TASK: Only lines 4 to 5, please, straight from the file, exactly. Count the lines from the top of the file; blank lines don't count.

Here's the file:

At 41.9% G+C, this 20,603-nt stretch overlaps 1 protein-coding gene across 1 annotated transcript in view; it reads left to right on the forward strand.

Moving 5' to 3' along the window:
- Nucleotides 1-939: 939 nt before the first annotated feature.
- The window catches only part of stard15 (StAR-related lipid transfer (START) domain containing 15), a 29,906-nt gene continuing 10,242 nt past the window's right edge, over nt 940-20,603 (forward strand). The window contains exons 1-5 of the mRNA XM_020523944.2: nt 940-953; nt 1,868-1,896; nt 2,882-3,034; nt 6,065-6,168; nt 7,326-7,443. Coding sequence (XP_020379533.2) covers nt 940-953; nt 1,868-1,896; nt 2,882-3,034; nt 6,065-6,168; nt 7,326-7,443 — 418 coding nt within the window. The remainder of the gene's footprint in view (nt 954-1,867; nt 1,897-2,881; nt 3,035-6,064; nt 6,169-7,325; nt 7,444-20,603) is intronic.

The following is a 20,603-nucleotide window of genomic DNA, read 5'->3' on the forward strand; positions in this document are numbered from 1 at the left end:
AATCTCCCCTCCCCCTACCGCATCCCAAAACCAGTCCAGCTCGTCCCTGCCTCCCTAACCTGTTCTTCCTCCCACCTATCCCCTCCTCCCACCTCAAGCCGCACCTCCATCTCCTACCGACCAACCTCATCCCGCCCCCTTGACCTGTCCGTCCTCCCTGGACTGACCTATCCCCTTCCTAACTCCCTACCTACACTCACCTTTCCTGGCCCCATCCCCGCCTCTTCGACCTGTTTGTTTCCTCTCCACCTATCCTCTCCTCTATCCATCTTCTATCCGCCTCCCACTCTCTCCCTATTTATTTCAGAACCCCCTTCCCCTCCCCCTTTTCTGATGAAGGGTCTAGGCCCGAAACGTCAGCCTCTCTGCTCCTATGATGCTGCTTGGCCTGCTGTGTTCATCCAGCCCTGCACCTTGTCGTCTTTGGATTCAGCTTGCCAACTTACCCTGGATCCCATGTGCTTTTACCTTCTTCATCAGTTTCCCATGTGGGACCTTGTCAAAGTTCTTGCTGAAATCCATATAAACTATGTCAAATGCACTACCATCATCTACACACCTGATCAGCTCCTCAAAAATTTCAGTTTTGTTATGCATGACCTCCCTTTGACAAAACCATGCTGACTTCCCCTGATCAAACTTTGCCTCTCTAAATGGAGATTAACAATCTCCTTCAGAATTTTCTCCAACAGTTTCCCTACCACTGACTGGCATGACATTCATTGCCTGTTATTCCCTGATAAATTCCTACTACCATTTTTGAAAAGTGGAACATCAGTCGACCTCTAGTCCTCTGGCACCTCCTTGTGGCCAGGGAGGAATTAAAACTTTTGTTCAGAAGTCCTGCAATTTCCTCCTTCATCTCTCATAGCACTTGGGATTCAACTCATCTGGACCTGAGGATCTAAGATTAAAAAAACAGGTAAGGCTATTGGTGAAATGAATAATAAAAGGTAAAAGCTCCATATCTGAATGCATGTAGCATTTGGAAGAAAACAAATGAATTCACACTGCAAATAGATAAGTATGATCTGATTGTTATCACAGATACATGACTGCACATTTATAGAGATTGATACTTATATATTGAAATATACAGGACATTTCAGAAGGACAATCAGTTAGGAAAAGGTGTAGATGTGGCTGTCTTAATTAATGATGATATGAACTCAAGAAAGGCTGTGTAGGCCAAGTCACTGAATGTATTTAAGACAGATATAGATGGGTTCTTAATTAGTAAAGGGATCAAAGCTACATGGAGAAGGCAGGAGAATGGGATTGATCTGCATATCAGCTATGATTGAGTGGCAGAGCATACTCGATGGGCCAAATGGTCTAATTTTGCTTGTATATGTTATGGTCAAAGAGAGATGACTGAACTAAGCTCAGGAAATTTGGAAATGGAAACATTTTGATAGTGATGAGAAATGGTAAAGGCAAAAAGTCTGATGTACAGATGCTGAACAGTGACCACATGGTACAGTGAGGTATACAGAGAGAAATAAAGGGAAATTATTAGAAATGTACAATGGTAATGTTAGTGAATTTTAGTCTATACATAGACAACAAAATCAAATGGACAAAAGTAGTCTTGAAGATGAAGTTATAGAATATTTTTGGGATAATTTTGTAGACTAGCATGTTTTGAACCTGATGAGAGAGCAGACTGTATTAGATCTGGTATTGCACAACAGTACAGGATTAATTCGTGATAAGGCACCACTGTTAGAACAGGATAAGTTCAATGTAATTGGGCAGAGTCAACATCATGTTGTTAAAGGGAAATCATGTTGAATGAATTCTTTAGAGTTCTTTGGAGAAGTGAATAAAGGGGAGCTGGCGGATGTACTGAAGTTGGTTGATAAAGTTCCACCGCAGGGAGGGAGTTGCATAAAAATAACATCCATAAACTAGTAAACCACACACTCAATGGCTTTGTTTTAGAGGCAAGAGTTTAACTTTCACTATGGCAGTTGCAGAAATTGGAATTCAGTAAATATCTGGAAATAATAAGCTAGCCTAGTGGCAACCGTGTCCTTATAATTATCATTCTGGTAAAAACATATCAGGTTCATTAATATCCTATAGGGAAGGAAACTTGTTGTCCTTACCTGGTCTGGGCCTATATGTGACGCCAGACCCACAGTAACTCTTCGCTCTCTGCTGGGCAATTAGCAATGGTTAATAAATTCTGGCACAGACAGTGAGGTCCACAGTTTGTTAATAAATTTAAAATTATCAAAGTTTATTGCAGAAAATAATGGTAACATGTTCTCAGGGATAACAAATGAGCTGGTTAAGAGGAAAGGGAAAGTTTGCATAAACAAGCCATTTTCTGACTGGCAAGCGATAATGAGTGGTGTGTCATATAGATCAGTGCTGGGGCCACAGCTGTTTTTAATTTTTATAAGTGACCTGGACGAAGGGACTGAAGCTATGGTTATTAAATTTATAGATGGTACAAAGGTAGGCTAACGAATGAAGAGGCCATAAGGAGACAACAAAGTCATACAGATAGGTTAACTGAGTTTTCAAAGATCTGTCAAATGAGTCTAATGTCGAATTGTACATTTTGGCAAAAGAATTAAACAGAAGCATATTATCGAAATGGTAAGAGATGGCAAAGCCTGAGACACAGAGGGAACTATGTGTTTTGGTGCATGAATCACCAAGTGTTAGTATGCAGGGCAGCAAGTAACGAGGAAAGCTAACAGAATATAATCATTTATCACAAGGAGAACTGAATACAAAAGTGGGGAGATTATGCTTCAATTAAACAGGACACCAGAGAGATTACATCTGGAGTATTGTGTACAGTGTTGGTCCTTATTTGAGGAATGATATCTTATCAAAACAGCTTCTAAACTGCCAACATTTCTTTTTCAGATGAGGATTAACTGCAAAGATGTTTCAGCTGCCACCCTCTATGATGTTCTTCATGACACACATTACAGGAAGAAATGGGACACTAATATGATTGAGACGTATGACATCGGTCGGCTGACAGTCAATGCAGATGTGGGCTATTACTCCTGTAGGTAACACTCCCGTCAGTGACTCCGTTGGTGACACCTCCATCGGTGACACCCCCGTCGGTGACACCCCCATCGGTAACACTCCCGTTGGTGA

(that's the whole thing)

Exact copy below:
- The window catches only part of stard15 (StAR-related lipid transfer (START) domain containing 15), a 29,906-nt gene continuing 10,242 nt past the window's right edge, over nt 940-20,603 (forward strand). The window contains exons 1-5 of the mRNA XM_020523944.2: nt 940-953; nt 1,868-1,896; nt 2,882-3,034; nt 6,065-6,168; nt 7,326-7,443. Coding sequence (XP_020379533.2) covers nt 940-953; nt 1,868-1,896; nt 2,882-3,034; nt 6,065-6,168; nt 7,326-7,443 — 418 coding nt within the window. The remainder of the gene's footprint in view (nt 954-1,867; nt 1,897-2,881; nt 3,035-6,064; nt 6,169-7,325; nt 7,444-20,603) is intronic.

The following is a 20,603-nucleotide window of genomic DNA, read 5'->3' on the forward strand; positions in this document are numbered from 1 at the left end: